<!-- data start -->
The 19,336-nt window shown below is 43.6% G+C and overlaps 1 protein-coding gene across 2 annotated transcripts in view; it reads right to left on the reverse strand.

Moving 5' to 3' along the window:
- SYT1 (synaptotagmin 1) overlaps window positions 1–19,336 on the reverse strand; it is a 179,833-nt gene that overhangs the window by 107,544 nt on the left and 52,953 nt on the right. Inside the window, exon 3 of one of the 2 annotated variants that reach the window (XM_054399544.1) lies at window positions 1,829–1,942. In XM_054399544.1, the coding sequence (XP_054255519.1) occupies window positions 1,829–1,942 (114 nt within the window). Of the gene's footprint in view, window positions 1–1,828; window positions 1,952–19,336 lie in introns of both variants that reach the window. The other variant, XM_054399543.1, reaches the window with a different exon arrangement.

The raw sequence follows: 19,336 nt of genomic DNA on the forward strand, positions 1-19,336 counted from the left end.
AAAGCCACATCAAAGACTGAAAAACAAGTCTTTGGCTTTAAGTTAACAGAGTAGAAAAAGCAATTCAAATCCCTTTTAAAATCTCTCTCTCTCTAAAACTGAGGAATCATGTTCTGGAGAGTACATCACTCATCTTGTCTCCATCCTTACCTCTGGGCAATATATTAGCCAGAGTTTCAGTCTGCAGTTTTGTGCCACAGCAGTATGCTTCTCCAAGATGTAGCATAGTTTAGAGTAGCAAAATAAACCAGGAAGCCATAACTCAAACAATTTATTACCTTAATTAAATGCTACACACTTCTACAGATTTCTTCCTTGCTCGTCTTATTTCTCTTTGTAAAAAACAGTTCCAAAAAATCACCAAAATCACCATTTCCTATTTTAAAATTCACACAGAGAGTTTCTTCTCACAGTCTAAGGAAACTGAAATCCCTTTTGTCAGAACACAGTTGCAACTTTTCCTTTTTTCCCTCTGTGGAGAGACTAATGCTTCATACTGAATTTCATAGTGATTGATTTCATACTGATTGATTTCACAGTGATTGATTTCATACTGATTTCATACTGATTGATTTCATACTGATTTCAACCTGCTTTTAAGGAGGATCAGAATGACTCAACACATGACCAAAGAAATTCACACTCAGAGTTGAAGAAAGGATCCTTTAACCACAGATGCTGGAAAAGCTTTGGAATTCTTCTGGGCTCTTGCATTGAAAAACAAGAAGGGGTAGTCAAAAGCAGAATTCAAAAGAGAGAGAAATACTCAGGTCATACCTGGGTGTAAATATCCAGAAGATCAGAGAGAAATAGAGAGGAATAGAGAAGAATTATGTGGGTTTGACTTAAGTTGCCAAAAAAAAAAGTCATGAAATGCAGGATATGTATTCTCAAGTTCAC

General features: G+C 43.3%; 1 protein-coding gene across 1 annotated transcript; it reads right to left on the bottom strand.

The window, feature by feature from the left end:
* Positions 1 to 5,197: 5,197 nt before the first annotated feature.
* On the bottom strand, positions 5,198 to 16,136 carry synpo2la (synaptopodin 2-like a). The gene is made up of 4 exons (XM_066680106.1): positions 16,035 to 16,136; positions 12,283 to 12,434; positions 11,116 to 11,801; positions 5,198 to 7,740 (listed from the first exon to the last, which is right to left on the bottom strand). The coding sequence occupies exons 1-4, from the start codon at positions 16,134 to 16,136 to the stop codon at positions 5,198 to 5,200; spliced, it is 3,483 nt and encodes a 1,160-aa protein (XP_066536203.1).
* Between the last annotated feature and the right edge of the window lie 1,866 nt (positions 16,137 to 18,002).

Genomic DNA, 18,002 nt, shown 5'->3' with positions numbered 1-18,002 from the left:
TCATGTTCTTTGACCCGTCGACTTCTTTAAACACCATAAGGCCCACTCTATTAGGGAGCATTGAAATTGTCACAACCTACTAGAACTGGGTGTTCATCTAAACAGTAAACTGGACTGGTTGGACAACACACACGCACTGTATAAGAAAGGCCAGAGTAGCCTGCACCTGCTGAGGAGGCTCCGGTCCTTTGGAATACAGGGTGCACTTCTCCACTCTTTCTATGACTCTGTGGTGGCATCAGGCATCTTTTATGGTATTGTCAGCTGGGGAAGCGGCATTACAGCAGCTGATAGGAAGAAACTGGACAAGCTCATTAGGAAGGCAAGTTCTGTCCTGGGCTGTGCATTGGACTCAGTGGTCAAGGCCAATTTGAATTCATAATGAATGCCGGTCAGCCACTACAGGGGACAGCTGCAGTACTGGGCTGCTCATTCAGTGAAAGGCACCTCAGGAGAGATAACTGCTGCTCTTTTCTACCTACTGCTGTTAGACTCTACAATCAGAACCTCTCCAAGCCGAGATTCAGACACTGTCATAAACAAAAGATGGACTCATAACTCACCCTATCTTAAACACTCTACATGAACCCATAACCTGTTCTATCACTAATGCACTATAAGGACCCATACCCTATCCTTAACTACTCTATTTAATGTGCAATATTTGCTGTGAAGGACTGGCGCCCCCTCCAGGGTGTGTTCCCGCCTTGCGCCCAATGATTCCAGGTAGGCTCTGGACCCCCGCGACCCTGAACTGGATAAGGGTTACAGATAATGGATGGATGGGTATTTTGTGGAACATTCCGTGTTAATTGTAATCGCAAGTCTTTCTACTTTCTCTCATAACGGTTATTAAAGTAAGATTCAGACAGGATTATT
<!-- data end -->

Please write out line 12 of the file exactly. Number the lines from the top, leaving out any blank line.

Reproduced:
TCATGTTCTTTGACCCGTCGACTTCTTTAAACACCATAAGGCCCACTCTATTAGGGAGCATTGAAATTGTCACAACCTACTAGAACTGGGTGTTCATCTAAACAGTAAACTGGACTGGTTGGACAACACACACGCACTGTATAAGAAAGGCCAGAGTAGCCTGCACCTGCTGAGGAGGCTCCGGTCCTTTGGAATACAGGGTGCACTTCTCCACTCTTTCTATGACTCTGTGGTGGCATCAGGCATCTTTTATGGTATTGTCAGCTGGGGAAGCGGCATTACAGCAGCTGATAGGAAGAAACTGGACAAGCTCATTAGGAAGGCAAGTTCTGTCCTGGGCTGTGCATTGGACTCAGTGGTCAAGGCCAATTTGAATTCATAATGAATGCCGGTCAGCCACTACAGGGGACAGCTGCAGTACTGGGCTGCTCATTCAGTGAAAGGCACCTCAGGAGAGATAACTGCTGCTCTTTTCTACCTACTGCTGTTAGACTCTACAATCAGAACCTCTCCAAGCCGAGATTCAGACACTGTCATAAACAAAAGATGGACTCATAACTCACCCTATCTTAAACACTCTACATGAACCCATAACCTGTTCTATCACTAATGCACTATAAGGACCCATACCCTATCCTTAACTACTCTATTTAATGTGCAATATTTGCTGTGAAGGACTGGCGCCCCCTCCAGGGTGTGTTCCCGCCTTGCGCCCAATGATTCCAGGTAGGCTCTGGACCCCCGCGACCCTGAACTGGATAAGGGTTACAGATAATGGATGGATGGGTATTTTGTGGAACATTCCGTGTTAATTGTAATCGCAAGTCTTTCTACTTTCTCTCATAACGGTTATTAAAGTAAGATTCAGACAGGATTATT